It’s early morning and I am sitting in a local restaurant awaiting breakfast. It’s one of those small places that serves great iced tea, has a nice selection of breakfast choices, and offers free wifi, so I come here often.
Not surprisingly, the same staff are working today as the last several times I was here. Add the sunny brisk fall morning and you have the recipe for a perfect start to the day.
But wait, there’s more…
After about 10 minutes of sitting at a table waiting for the usual delivery of the menu and request to take my order, I give up and walk up to the ‘To Go’ counter, because it becomes clear that the usual table service is not happening today. My simple order for a veggie omelet with no home fries and no toast, accompanied by a large iced tea with lemon, is placed and everything seems on track…though I am tad annoyed at having to stop processing my e-mail to walk up and place the order.
Payment is made and I am promised prompt delivery of my omelet to my table (the place where I wanted to be when I placed the order). I wait for a moment expecting the iced tea to be given to me, but as the fighter pilot would say, no joy.
Upon asking, it is prepared and handed to me without the lemon I requested. My request for a lemon draws a long sigh and delivery of the requested lemon placed on the cup by the fingers of the young woman who just took my money and delivered my change. Gee, did I also ask for a hit of H1N1 with that?
OK, I am being a bit dramatic here to make a point, and here it is: It’s almost always the little things that create a bad service experience, and for repeat customers those little things are defined based on past experiences, as well as experiences with other businesses that provide similar services.
The real problem in this little story is not the need to walk up to the window to place the order, nor is it forgetting the lemon or delivering it with the less than clean fingers…it is the inconsistency in the level of service being provided and the mismatch with my expectations…the combination of which moves this particular establishment lower on my list of places I might go for breakfast. You see, having been here several times in the last month, the one consistent thing that I have experienced is a total lack of consistency in service from visit to visit, even though the same people are delivering the service.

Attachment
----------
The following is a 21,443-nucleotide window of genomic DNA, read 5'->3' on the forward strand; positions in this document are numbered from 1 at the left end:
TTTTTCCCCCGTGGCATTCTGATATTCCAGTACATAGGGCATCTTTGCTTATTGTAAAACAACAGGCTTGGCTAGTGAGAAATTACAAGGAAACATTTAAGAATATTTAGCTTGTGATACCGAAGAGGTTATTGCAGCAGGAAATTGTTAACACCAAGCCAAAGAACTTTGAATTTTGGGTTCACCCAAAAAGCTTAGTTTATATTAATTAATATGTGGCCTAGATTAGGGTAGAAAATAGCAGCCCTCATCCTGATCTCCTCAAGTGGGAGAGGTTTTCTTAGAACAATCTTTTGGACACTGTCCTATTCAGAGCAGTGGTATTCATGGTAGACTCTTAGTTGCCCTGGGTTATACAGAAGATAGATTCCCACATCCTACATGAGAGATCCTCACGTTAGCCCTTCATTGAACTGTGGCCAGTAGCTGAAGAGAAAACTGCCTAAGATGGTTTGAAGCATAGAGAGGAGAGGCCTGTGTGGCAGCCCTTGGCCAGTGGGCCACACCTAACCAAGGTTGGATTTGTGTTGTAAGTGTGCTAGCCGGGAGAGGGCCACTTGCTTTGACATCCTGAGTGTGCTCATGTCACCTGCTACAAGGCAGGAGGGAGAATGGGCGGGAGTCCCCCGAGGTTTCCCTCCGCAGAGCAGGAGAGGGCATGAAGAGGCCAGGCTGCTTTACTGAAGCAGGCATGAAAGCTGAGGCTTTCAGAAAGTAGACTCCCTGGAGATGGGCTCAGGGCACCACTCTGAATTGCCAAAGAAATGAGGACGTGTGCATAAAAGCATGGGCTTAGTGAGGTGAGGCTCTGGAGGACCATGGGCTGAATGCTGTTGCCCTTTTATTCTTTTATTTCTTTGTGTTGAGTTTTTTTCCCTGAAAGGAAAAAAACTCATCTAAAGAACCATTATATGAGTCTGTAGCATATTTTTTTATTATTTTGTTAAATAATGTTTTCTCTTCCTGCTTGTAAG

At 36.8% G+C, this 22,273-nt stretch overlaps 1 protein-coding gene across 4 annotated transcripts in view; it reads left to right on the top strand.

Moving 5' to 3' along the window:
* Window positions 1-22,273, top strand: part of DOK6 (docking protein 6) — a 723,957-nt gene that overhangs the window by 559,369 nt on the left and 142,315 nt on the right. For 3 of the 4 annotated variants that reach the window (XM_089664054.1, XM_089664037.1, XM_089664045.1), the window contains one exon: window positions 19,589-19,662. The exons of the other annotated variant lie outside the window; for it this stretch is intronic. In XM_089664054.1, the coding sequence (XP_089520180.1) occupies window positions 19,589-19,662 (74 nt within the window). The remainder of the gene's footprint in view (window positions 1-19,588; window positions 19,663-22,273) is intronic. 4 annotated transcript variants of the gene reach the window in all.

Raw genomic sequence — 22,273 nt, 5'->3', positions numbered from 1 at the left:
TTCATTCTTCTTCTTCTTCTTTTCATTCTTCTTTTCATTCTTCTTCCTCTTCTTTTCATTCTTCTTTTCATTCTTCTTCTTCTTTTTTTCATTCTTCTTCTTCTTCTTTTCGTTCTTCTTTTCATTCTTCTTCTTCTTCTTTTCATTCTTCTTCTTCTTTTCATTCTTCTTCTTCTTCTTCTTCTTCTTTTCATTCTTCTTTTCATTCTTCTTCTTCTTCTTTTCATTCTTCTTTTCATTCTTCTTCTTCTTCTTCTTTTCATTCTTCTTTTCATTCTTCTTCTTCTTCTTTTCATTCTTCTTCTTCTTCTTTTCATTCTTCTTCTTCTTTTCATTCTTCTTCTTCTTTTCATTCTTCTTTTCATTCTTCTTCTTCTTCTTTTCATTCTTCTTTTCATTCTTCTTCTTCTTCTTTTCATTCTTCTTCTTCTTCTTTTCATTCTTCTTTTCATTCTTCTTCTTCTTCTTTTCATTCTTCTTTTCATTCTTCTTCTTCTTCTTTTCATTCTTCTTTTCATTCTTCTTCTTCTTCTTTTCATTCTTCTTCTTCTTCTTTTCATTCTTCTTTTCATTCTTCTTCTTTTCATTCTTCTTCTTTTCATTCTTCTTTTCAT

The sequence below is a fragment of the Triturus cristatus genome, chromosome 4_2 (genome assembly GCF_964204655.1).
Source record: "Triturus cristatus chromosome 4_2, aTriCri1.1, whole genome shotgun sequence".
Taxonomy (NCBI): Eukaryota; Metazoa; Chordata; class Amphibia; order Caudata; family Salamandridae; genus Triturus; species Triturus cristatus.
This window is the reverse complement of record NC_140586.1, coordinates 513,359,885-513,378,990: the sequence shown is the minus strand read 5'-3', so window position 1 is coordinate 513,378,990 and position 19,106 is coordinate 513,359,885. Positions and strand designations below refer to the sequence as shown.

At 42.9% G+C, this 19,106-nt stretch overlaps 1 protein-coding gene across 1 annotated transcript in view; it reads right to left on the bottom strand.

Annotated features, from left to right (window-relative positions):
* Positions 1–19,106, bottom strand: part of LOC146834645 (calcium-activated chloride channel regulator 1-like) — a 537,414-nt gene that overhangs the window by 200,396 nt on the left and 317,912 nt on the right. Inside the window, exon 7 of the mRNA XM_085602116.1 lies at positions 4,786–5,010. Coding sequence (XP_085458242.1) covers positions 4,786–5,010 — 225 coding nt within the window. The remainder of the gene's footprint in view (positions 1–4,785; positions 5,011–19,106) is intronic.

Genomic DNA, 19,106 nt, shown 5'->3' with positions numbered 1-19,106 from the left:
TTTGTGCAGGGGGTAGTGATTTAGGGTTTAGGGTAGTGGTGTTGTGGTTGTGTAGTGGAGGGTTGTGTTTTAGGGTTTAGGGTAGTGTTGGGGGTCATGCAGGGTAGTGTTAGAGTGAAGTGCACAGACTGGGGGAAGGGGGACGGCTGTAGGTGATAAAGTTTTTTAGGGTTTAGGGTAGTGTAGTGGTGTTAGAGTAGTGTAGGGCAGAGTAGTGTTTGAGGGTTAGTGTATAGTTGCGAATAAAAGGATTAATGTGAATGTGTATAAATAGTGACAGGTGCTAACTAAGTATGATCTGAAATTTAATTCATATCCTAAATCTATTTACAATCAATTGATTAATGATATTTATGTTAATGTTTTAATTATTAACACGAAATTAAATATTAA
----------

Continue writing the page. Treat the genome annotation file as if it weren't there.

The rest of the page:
And that brings me to the question for credit union leaders to consider: How consistent is your service? After all, you generally have the same people delivering service to the same members visit to visit, and sometimes your members visit different locations. But rest assured they always expect the same level of service they have received regardless of which branch they visit or who serves them.
If you can deliver great service and make it consistent, you’ll win their commitment to doing business with you. If not, they will explore other options and find reasons not to continue doing business with your credit union.
ACTION ADVICE: Consider having mystery shoppers visit each of your credit union branches for a few weeks to help you evaluate the consistency of your service delivery. Learn what’s working and what’s not working, then put everyone who touches the customer through a training program to make it work every day at every location every time, and watch your member satisfaction soar! (Then leverage the stories of those satisfied customers to bring in others who are not satisfied with the inconsistency they are receiving at other financial institutions).